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#ActualPromit

Posted 22 July 2013 - 08:30 AM


AMD, Intel, Microsoft, and Nvidia, all have their own Field Application Engineers that are available to help optimise CPU/GPU codepaths for your product.
So yes, it can, and absolutely does happen. (although I'm in no way implying that marcClintDion is correct in everything he says obviously!)

I'm not sure about MS on the Windows side, but this is absolutely the case with the hardware companies, and for Xbox and PS devs too. That's partly what those NVIDIA/AMD splash logos on games are about. And developers DO get paid to support new DirectX versions and features. All the time. Quite a bit of money changed hands when DX11 was released, in order to have some games support it. The payers are simply the people who get the most immediate and concrete benefit from gamers needing the latest DirectX features. That's not Microsoft, it's the IHVs.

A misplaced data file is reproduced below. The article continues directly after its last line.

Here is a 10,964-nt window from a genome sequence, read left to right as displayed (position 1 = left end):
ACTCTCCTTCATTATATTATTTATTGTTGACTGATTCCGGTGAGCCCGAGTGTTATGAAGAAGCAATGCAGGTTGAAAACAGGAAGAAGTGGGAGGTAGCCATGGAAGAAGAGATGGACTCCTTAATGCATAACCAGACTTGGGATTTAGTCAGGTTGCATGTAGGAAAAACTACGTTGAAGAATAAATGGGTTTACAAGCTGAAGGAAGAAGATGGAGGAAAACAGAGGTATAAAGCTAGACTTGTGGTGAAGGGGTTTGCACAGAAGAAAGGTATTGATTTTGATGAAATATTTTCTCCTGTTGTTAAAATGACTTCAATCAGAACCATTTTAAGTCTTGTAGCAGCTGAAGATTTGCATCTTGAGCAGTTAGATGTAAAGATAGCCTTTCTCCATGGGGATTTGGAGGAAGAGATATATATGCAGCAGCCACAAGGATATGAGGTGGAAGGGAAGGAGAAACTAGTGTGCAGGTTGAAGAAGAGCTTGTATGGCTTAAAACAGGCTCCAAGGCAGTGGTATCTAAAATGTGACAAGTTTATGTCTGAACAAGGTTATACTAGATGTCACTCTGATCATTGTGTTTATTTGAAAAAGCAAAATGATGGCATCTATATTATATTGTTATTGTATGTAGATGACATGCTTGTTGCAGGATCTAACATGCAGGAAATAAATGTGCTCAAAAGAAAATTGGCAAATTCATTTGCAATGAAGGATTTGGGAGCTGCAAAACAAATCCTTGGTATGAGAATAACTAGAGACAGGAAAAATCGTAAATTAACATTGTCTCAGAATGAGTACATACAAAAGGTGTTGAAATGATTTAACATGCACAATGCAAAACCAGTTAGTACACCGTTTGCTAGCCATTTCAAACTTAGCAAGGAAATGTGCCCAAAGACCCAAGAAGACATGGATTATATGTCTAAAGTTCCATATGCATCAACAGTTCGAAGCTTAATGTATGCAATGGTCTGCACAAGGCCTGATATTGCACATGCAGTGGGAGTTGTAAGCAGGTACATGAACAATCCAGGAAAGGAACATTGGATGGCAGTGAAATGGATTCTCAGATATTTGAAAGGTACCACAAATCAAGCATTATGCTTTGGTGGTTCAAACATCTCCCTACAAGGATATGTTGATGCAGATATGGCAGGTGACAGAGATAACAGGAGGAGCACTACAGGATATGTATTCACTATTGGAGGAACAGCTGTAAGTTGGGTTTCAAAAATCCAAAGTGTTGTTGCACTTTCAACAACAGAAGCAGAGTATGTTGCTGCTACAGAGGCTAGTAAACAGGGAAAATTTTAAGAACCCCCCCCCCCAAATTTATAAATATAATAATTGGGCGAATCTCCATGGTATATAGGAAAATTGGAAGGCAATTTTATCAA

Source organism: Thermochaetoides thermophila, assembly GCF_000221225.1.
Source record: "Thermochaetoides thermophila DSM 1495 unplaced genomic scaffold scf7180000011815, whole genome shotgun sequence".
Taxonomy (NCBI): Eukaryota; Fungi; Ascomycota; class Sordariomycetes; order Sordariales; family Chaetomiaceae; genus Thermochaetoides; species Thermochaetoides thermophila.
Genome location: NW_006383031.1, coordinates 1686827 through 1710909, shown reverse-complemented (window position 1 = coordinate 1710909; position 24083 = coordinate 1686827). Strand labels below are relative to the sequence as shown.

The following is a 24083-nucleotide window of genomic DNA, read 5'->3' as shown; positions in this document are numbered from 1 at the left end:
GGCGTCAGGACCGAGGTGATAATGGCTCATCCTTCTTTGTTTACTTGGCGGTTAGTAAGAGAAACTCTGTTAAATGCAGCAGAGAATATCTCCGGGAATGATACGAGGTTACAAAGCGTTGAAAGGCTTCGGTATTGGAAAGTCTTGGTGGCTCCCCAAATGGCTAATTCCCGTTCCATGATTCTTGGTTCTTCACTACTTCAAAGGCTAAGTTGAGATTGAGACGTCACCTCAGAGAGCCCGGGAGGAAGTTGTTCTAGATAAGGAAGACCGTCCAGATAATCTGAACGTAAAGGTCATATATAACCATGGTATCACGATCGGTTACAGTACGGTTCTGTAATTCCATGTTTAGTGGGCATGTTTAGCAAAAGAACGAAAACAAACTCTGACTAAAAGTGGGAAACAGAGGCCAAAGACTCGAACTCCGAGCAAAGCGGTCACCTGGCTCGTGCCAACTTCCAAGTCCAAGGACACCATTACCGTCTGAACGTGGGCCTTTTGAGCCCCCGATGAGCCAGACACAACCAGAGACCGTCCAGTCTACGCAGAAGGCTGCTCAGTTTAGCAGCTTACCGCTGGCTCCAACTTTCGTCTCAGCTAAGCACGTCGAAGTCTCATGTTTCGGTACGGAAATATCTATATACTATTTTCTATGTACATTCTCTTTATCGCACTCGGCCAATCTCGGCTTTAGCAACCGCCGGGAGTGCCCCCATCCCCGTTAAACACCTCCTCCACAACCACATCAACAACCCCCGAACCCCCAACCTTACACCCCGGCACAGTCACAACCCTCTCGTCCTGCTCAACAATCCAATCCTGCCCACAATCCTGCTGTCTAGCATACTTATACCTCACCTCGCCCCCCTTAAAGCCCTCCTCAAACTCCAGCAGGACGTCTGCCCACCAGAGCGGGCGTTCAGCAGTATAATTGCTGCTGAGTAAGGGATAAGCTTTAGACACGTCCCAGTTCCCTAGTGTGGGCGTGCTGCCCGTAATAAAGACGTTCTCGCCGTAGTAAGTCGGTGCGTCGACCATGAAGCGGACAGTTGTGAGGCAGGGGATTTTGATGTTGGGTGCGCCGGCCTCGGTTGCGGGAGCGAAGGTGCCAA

What Microsoft has done, historically, is to go out of their way to make DirectX development easy for small and large developers. And they did that very well for a very long time.


#1Promit

Posted 22 July 2013 - 08:28 AM


AMD, Intel, Microsoft, and Nvidia, all have their own Field Application Engineers that are available to help optimise CPU/GPU codepaths for your product.
So yes, it can, and absolutely does happen. (although I'm in no way implying that marcClintDion is correct in everything he says obviously!)
I'm not sure about MS on the Windows side, but this is absolutely the case with the hardware companies, and for Xbox and PS devs too. That's partly what those NVIDIA/AMD splash logos on games are about. And developers DO get paid to support new DirectX versions and features. All the time. Quite a bit of money changed hands when DX11 was released, in order to have some games support it. The payers are simply the people who get the most immediate and concrete benefit from gamers needing the latest DirectX features. That's not Microsoft, it's the IHVs.

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